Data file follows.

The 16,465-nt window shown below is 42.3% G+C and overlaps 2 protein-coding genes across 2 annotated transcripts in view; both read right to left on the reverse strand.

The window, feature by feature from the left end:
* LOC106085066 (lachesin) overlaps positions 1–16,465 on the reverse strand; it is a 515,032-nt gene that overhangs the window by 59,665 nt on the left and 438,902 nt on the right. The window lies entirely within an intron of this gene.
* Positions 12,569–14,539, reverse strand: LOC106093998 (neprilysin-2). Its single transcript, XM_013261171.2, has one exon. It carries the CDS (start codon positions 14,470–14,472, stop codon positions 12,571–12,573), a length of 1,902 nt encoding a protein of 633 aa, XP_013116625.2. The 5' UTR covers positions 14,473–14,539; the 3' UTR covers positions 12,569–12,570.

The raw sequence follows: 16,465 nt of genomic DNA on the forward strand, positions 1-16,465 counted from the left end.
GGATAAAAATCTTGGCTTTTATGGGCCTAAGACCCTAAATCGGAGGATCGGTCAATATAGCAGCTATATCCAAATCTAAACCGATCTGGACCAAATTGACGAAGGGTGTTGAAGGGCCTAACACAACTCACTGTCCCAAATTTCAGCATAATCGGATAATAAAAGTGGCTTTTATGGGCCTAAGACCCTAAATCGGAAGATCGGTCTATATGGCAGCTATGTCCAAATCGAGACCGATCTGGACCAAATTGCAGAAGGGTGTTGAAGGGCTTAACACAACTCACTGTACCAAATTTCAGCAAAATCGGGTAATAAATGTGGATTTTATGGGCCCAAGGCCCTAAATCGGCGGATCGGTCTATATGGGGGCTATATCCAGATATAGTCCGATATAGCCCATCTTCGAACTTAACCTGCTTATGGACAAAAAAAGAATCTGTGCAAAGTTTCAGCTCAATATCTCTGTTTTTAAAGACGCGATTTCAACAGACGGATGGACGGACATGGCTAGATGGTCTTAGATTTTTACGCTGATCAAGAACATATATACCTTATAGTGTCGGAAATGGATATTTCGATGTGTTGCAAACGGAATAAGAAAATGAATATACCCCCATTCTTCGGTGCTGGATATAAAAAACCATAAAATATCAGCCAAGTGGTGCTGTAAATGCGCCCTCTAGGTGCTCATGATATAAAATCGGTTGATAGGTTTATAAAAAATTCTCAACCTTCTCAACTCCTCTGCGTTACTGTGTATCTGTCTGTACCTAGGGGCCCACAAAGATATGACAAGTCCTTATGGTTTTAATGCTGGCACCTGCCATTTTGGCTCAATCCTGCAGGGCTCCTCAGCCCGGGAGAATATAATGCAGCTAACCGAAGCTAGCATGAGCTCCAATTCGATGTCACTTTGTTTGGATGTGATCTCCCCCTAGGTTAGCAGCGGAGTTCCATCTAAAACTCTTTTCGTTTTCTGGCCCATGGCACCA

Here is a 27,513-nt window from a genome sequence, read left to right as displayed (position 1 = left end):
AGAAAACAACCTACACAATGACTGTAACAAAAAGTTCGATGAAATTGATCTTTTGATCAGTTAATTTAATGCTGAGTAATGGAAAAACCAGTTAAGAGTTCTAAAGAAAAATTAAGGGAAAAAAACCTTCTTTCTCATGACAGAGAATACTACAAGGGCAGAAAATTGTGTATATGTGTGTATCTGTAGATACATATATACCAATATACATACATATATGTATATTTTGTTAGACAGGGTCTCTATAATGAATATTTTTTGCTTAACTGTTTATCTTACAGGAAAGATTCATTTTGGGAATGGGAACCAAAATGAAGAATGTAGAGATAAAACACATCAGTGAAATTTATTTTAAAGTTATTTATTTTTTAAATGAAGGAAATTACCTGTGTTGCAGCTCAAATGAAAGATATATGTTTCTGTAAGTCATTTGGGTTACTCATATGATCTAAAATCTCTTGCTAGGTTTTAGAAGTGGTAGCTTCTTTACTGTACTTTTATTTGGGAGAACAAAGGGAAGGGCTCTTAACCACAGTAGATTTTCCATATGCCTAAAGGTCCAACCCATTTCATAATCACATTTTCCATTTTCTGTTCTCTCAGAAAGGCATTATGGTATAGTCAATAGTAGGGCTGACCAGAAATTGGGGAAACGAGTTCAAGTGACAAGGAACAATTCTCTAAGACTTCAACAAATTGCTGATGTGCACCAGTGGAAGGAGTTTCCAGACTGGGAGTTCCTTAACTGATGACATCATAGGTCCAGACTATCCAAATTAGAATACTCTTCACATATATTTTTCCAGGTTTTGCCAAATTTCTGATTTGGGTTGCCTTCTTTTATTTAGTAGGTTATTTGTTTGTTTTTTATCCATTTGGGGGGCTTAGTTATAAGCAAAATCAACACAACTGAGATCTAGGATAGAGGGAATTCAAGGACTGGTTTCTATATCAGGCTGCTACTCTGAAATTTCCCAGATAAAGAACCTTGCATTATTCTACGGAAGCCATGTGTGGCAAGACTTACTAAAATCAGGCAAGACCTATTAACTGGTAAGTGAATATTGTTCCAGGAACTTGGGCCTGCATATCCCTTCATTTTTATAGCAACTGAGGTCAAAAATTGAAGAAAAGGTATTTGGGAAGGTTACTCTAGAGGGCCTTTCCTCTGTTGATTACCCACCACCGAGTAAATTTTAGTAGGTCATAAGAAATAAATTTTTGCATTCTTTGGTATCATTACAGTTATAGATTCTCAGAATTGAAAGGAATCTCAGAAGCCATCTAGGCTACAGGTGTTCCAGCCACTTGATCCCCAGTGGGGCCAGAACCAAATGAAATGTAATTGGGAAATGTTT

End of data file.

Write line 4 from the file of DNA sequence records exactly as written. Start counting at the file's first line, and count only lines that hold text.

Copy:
* Positions 12,569–14,539, reverse strand: LOC106093998 (neprilysin-2). Its single transcript, XM_013261171.2, has one exon. It carries the CDS (start codon positions 14,470–14,472, stop codon positions 12,571–12,573), a length of 1,902 nt encoding a protein of 633 aa, XP_013116625.2. The 5' UTR covers positions 14,473–14,539; the 3' UTR covers positions 12,569–12,570.